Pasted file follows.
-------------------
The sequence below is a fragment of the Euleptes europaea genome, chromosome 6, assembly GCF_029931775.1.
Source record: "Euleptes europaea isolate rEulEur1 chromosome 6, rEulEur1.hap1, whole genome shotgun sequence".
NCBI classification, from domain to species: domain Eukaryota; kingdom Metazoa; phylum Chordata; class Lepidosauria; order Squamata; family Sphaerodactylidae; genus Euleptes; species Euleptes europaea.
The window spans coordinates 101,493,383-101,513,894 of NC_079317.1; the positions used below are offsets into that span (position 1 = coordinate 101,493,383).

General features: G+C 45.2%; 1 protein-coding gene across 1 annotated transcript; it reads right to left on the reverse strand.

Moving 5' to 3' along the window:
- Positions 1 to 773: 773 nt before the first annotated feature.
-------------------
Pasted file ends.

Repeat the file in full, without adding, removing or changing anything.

The sequence below is a fragment of the Euleptes europaea genome, chromosome 6, assembly GCF_029931775.1.
Source record: "Euleptes europaea isolate rEulEur1 chromosome 6, rEulEur1.hap1, whole genome shotgun sequence".
NCBI classification, from domain to species: domain Eukaryota; kingdom Metazoa; phylum Chordata; class Lepidosauria; order Squamata; family Sphaerodactylidae; genus Euleptes; species Euleptes europaea.
The window spans coordinates 101,493,383-101,513,894 of NC_079317.1; the positions used below are offsets into that span (position 1 = coordinate 101,493,383).

General features: G+C 45.2%; 1 protein-coding gene across 1 annotated transcript; it reads right to left on the reverse strand.

Moving 5' to 3' along the window:
- Positions 1 to 773: 773 nt before the first annotated feature.